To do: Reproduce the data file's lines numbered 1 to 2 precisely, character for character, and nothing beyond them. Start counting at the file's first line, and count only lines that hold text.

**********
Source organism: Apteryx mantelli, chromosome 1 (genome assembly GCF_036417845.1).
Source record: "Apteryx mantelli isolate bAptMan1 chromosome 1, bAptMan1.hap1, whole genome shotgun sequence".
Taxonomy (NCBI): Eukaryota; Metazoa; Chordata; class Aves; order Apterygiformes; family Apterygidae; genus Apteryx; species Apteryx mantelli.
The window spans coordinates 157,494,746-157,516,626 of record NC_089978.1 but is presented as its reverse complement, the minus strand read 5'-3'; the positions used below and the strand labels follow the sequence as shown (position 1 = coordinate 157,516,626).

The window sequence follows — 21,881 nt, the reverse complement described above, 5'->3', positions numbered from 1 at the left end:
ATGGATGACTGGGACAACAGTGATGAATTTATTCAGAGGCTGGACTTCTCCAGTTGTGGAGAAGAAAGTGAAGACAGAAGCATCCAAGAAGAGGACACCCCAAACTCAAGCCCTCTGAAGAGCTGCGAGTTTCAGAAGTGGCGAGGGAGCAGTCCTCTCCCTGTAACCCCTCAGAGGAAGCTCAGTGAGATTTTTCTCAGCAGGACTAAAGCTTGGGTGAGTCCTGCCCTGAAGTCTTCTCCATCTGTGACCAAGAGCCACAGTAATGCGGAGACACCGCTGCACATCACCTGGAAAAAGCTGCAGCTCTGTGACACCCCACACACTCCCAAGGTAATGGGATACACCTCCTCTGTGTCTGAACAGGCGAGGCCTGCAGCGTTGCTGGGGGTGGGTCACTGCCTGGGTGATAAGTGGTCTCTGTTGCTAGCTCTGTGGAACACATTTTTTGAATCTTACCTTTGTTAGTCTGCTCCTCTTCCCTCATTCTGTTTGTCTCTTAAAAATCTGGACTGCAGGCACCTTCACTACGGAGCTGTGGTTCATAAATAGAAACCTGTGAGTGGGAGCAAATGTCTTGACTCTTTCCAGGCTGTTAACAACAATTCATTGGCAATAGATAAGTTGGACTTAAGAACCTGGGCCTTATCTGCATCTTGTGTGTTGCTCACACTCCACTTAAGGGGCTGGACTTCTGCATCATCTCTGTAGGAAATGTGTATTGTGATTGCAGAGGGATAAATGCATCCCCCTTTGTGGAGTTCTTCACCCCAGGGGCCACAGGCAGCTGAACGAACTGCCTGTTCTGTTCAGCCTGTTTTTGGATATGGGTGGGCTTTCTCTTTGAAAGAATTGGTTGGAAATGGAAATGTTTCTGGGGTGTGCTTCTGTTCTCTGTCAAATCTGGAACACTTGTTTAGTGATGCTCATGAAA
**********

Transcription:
Source organism: Apteryx mantelli, chromosome 1 (genome assembly GCF_036417845.1).
Source record: "Apteryx mantelli isolate bAptMan1 chromosome 1, bAptMan1.hap1, whole genome shotgun sequence".